Album of the week (December 15, 2019)

Sing Noël! – A European Christmas Revels (Various Countries) – 2011

Get into the Christmas spirit with this excellent compilation of some of the best European Christmas carols and discover some new favorites with 21 selections of stunning music, choral works, and carols from France, England, Spain, and the Middle East.

Performers include an adult chorus, a children’s chorus, renowned soloists and instrumentalists, and members of the renowned Sharq Arabic Music Ensemble.

Merry Christmas!

Album of the week (October 20, 2019)

Indila – Mini World (France)

Adila Sedraia goes by Indila. Her debut album, Mini World, went diamond and platinum in both France and Belgium.
This is very powerful pop material. After a few catchy tracks to warm up, she fully blasts out a brilliantly melodic mix of Middle Eastern and French pop, and manages to get a perfect balance between the two styles. The album is both sophisticated and accessible, with the music and the vocals mixing nicely. Very first solid album and a pleasure to listen.

Album of the week (August 25, 2019)

Danse Memoire, Danse by A Filetta (Corsica)

This album is a tribute to Aimé Césaire and Jean Nicoli.

From the liner notes:

«What can Aimé Césaire, a huge Martinican poet and playwright appearing in the Hall of Fame of the twentieth century, an important politician (Mayor of Fort-de-France and Member of Parliament for Martinique) have in common? trained in the great schools of the Republic and Jean Nicoli, modest teacher who taught in Upper Senegal (the current Mali) in the late 1920s before returning to Corsica to become one of the leaders of the resistance during the second World War ?
Both are islanders, attached to their native land, and men of refusal: they reject very clearly the colonialism and the sufferings inflicted on the weakest. One is the descendant of African slaves and the ardent defender of the concept of "negritude" that he invents, the other is revolted by the plight of the African people in the name of "progress" and "the civilization "of colonialism. Both passionately love Africa. 
Communists, they denounce the misdeeds of capitalism that crushes men and civilizations. When the time comes, they pledge against fascism and Nazism and tirelessly defend their ideas; "The idea, this unwelcome fly" will write Césaire in his "discourse on colonialism".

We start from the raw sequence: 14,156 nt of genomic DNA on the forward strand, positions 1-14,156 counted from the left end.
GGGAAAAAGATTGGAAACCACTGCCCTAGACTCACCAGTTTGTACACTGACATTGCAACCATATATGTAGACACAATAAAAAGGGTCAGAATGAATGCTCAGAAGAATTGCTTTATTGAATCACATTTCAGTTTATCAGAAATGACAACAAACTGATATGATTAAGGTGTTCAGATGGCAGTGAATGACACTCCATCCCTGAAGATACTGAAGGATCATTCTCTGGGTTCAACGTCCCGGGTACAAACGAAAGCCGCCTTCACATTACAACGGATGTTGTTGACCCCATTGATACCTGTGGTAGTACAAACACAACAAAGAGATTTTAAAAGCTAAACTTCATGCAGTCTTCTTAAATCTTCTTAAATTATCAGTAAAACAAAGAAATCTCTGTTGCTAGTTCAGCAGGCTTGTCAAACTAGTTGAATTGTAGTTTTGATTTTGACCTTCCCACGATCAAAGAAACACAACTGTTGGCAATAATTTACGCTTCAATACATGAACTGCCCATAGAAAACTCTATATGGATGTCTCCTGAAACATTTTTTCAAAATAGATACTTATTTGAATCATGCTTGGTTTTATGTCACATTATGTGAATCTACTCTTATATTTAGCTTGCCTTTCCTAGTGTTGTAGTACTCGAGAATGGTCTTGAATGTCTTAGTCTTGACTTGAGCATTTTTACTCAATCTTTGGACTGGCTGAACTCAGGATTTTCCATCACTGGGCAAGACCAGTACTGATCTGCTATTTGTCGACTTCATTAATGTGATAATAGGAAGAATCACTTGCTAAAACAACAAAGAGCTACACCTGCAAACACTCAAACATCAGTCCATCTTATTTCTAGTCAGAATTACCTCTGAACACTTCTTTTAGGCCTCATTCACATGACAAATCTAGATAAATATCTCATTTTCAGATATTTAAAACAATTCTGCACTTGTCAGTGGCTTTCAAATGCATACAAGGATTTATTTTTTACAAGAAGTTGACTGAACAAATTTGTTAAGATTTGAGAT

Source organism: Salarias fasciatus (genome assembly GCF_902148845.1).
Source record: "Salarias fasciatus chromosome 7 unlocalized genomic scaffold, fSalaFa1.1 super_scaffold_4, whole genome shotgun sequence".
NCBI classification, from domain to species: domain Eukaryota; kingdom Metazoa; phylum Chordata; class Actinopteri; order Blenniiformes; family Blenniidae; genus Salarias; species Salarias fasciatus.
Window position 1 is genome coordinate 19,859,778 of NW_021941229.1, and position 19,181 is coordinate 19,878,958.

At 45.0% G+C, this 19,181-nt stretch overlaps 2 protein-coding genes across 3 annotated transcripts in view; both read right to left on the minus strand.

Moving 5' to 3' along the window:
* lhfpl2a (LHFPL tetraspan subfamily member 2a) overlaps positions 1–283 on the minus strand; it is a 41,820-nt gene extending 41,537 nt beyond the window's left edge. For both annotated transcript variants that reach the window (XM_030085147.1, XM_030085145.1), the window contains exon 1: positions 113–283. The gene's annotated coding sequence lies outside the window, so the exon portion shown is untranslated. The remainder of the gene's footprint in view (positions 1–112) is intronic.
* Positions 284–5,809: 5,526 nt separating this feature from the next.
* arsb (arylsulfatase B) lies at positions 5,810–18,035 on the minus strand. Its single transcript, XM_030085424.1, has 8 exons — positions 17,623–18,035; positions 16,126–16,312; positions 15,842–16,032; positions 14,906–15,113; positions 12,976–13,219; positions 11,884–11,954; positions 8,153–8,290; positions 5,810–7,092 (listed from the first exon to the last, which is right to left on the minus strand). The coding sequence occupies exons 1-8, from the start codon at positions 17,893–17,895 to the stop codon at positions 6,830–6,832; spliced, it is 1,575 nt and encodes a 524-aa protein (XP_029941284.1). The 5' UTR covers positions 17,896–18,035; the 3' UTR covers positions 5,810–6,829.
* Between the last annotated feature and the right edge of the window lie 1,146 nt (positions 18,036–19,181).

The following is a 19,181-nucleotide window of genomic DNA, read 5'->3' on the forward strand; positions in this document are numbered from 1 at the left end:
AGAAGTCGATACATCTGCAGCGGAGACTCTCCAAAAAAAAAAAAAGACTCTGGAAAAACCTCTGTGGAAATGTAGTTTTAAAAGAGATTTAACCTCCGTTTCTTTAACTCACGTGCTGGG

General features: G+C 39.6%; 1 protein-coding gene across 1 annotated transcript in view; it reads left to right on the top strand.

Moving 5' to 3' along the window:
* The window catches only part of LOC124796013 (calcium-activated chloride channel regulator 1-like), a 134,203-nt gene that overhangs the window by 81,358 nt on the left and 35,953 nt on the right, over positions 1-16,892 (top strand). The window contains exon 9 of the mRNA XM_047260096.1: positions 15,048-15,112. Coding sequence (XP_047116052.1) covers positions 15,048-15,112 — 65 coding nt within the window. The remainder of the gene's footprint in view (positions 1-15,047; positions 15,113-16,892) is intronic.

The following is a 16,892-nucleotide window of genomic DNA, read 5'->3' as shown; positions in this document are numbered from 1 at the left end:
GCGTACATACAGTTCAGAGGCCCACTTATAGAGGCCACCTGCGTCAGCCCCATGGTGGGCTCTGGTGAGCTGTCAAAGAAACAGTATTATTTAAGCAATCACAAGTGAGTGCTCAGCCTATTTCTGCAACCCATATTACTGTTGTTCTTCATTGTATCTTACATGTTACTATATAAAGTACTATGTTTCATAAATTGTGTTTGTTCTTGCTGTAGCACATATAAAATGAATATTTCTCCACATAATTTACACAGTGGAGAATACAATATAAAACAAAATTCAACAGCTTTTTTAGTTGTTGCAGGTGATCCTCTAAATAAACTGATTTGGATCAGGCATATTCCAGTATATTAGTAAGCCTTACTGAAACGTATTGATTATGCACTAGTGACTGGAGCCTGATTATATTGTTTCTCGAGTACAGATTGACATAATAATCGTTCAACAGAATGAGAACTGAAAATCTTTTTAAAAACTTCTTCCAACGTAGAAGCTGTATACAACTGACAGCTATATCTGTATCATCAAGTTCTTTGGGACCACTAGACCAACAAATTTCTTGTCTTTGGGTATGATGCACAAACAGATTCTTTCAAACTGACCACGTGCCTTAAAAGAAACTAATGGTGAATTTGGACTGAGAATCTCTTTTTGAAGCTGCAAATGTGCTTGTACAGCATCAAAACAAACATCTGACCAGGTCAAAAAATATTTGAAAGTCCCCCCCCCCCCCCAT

To his children, Jean Nicoli executed on August 30, 1943 by the fascist occupant, will leave these few admirable words: "... At four o'clock I will be shot. Have in front of you Papa happy and smile proudly in the street ... I die for Corsica and for the party. As a mourning you will both wear a beautiful head of More and a big red carnation ... ".

Album of the week (June 23, 2019)

Je Suis Une Île by Halo Maud (France)

Hailing from the French proggy, psychedelic and experimental pop scene that birthed Melody’s Echo Chamber, Moodoïd and cult label La Souterraine, Halo Maud’s ethereal songs flit between English and French language, focussing on notions of freedom and power through a wild and playful lens.

Right through the dream-pop sensibility and the swirling-synth psychedelia of Halo Maud’s debut album, something uncanny lurks. “I never did what other teenagers were doing,” she says, by way of explanation. “My father is a reverend but my mother rejected all religion, so I was always busy having a mystical crisis.” The record is rich with these contradictions, with the urge to be both precise and vague, wanting to be somewhere and wanting to run away.
The music also has a delicate balance between English and French. Maud Nadal grew up in rural Auvergne, in central France, and lives in Paris, but for years she wrote in English. “It took me a while to find my voice, to find my language even. I always listened to English music so when I started writing songs they were in English, too, and French came later. It’s difficult – everything sounds good in English, French is much harder.” That push-and-pull between the languages, where a song often contains both English and French, is another example of the stories lurking beneath the songs – “When I sing in English, the words float away from me straight away,” she explains. “When I sing in French, I feel something different, something more immediate, and I think the audience do too.”
These songs are ethereal, they seem to float above: “Sometimes I feel that the way time passes is about how you look at it. It’s about patience and perspective. I like to play with time, in the music, speed it up, slow it down, play it backwards. Sometimes things make sense when you put them in reverse.” She’s talking about her life (of course) as well as her album: “The first song and the last song are a pair, about the traces and sensations left at the end of a relationship.”
The whole record folds in the middle, in fact, the second half looking back at the first with a flinty eye. That opening track, ‘Wherever’, is a sweet tumbling love song – her voice is delicate and sweet, until you notice it’s also spooky and sinister. ‘Du Pouvoir’, the almost-jaunty second track about confidence and finding your place in the world, has an evil twin on side B of the record: ‘Je Suis Une Ile’ samples ‘Du Pouvoir’ but plays it backwards, like an apocryphal 80 metal hit, and adds an icy rage to the optimism of the earlier song. The whole flipside of the album is a wonky mirror, with playful loops and percussion and keys that are always about to slip from mischief to malevolence.